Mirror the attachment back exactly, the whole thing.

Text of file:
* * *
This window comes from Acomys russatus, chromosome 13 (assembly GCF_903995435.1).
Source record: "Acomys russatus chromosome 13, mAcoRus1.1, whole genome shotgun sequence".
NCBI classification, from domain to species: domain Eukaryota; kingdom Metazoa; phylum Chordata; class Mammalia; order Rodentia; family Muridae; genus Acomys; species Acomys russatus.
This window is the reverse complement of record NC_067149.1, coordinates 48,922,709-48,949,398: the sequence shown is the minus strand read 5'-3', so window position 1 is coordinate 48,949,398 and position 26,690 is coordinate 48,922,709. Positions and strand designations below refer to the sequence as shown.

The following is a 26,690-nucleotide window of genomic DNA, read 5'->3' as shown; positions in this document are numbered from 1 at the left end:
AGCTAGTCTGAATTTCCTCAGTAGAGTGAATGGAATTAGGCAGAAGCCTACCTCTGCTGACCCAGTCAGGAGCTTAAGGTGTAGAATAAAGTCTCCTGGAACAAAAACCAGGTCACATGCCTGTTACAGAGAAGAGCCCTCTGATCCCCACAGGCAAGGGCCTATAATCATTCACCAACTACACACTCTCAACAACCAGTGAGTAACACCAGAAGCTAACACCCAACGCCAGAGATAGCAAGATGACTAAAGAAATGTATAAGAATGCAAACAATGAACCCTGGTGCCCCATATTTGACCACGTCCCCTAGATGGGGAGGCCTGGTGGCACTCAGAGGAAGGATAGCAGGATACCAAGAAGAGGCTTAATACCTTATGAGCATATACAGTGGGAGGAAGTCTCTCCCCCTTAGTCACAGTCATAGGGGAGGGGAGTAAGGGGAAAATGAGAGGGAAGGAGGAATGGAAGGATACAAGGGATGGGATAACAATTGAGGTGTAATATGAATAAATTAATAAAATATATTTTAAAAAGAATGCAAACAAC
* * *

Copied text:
This window comes from Acomys russatus, chromosome 13 (assembly GCF_903995435.1).
Source record: "Acomys russatus chromosome 13, mAcoRus1.1, whole genome shotgun sequence".
NCBI classification, from domain to species: domain Eukaryota; kingdom Metazoa; phylum Chordata; class Mammalia; order Rodentia; family Muridae; genus Acomys; species Acomys russatus.
This window is the reverse complement of record NC_067149.1, coordinates 48,922,709-48,949,398: the sequence shown is the minus strand read 5'-3', so window position 1 is coordinate 48,949,398 and position 26,690 is coordinate 48,922,709. Positions and strand designations below refer to the sequence as shown.

The following is a 26,690-nucleotide window of genomic DNA, read 5'->3' as shown; positions in this document are numbered from 1 at the left end:
AGCTAGTCTGAATTTCCTCAGTAGAGTGAATGGAATTAGGCAGAAGCCTACCTCTGCTGACCCAGTCAGGAGCTTAAGGTGTAGAATAAAGTCTCCTGGAACAAAAACCAGGTCACATGCCTGTTACAGAGAAGAGCCCTCTGATCCCCACAGGCAAGGGCCTATAATCATTCACCAACTACACACTCTCAACAACCAGTGAGTAACACCAGAAGCTAACACCCAACGCCAGAGATAGCAAGATGACTAAAGAAATGTATAAGAATGCAAACAATGAACCCTGGTGCCCCATATTTGACCACGTCCCCTAGATGGGGAGGCCTGGTGGCACTCAGAGGAAGGATAGCAGGATACCAAGAAGAGGCTTAATACCTTATGAGCATATACAGTGGGAGGAAGTCTCTCCCCCTTAGTCACAGTCATAGGGGAGGGGAGTAAGGGGAAAATGAGAGGGAAGGAGGAATGGAAGGATACAAGGGATGGGATAACAATTGAGGTGTAATATGAATAAATTAATAAAATATATTTTAAAAAGAATGCAAACAAC